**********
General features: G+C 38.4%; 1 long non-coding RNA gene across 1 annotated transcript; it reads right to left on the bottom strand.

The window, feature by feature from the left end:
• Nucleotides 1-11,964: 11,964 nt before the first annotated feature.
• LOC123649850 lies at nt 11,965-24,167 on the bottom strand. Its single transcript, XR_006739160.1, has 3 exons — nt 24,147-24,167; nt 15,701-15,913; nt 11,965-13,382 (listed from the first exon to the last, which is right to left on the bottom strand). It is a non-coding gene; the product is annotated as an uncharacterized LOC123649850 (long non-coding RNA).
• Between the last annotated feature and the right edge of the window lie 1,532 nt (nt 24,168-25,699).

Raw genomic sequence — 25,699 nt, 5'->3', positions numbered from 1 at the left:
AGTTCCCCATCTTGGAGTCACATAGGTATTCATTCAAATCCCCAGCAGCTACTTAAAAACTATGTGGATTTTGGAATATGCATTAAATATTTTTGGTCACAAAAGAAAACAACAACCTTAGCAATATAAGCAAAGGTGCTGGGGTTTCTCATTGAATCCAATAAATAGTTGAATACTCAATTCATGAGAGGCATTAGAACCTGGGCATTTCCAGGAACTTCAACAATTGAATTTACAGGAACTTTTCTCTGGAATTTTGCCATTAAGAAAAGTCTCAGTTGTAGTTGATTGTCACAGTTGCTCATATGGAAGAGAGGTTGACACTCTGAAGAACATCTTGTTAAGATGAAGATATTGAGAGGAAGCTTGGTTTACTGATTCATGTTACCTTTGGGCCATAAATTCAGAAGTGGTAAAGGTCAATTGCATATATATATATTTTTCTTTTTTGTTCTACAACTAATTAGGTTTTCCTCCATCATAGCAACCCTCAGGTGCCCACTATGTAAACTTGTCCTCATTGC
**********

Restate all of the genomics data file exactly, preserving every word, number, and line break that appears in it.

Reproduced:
General features: G+C 38.4%; 1 long non-coding RNA gene across 1 annotated transcript; it reads right to left on the bottom strand.

The window, feature by feature from the left end:
• Nucleotides 1-11,964: 11,964 nt before the first annotated feature.
• LOC123649850 lies at nt 11,965-24,167 on the bottom strand. Its single transcript, XR_006739160.1, has 3 exons — nt 24,147-24,167; nt 15,701-15,913; nt 11,965-13,382 (listed from the first exon to the last, which is right to left on the bottom strand). It is a non-coding gene; the product is annotated as an uncharacterized LOC123649850 (long non-coding RNA).
• Between the last annotated feature and the right edge of the window lie 1,532 nt (nt 24,168-25,699).

Raw genomic sequence — 25,699 nt, 5'->3', positions numbered from 1 at the left:
AGTTCCCCATCTTGGAGTCACATAGGTATTCATTCAAATCCCCAGCAGCTACTTAAAAACTATGTGGATTTTGGAATATGCATTAAATATTTTTGGTCACAAAAGAAAACAACAACCTTAGCAATATAAGCAAAGGTGCTGGGGTTTCTCATTGAATCCAATAAATAGTTGAATACTCAATTCATGAGAGGCATTAGAACCTGGGCATTTCCAGGAACTTCAACAATTGAATTTACAGGAACTTTTCTCTGGAATTTTGCCATTAAGAAAAGTCTCAGTTGTAGTTGATTGTCACAGTTGCTCATATGGAAGAGAGGTTGACACTCTGAAGAACATCTTGTTAAGATGAAGATATTGAGAGGAAGCTTGGTTTACTGATTCATGTTACCTTTGGGCCATAAATTCAGAAGTGGTAAAGGTCAATTGCATATATATATATTTTTCTTTTTTGTTCTACAACTAATTAGGTTTTCCTCCATCATAGCAACCCTCAGGTGCCCACTATGTAAACTTGTCCTCATTGC